Forum member Daniel Winstanley spells out why for this year's LGBT History month we should focus on our conversations.
Time to Talk Day (6th February) invites everyone to start a conversation about mental health, to combat isolation and stigma experienced by the one in four people in the UK who are affected by mental health problems. As it occurs in LGBT+ History Month, it’s worth talking as a community about where we were, were we are now, and what we hope for from the future.
LGBT+ people have had a difficult history with the medical profession – in past decades our community was medicalised, discriminated against and subject to “therapies” intended to “cure” us. Thanks to tireless activism, change has slowly occurred. “Homosexuality” was removed from the International Classification of Diseases (ICD) of the World Health Organization (WHO) in 1990 – in living memory for many of us. It was only last year that trans* identities ceased to be deemed “mental and behavioural disorders” in the ICD, but many people still fear pathologizing or problematic responses to disclosing their identity, and barriers to accessing healthcare.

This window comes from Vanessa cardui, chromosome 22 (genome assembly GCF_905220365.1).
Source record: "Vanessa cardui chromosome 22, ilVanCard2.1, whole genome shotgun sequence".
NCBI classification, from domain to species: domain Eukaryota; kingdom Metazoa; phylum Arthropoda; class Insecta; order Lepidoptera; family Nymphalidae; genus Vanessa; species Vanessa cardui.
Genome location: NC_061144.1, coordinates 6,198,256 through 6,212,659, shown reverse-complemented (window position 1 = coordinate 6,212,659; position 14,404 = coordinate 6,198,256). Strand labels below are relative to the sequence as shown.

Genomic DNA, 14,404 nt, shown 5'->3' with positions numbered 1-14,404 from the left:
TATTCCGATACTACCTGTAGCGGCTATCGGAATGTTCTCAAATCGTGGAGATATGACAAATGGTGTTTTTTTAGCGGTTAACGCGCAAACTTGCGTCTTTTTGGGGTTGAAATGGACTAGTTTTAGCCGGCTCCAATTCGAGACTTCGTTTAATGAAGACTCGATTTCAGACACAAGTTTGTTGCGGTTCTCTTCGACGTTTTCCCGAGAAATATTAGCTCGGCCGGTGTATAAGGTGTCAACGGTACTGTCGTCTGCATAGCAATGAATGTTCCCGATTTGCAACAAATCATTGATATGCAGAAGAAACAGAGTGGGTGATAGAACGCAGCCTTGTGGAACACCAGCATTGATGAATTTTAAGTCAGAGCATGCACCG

Today - although we still have some way to go before mental health services are fully accessible, affirming and appropriate for all of our community - progress is being made both by mainstreaming LGBT issues within “generic” services, and thanks to the proliferation of LGBT+ specific mental health support. It’s important that our voices continue to be heard, so that our wellbeing needs can be met.
Time to Talk Day offers an opportunity to talk to others both within and across communities in an effort beat stigma, support one another, share resources, and let each other know it’s okay to ask for help. Talking has the power to change lives.
Daniel Winstanley - Reg MBACP (Accred)
To find out more about the Time to Talk campaign and how to start your own conversation, click here: https://www.time-to-change.org.uk/time-talk-day/tips-talking-about-mental-health
NHS Information about LGBT+ mental health can be found at: https://www.nhs.uk/conditions/stress-anxiety-depression/mental-health-issues-if-you-are-gay-lesbian-or-bisexual/#
And to find an LGBT+ service near you go to the LGBT Consortium website: https://www.consortium.lgbt/member-directory/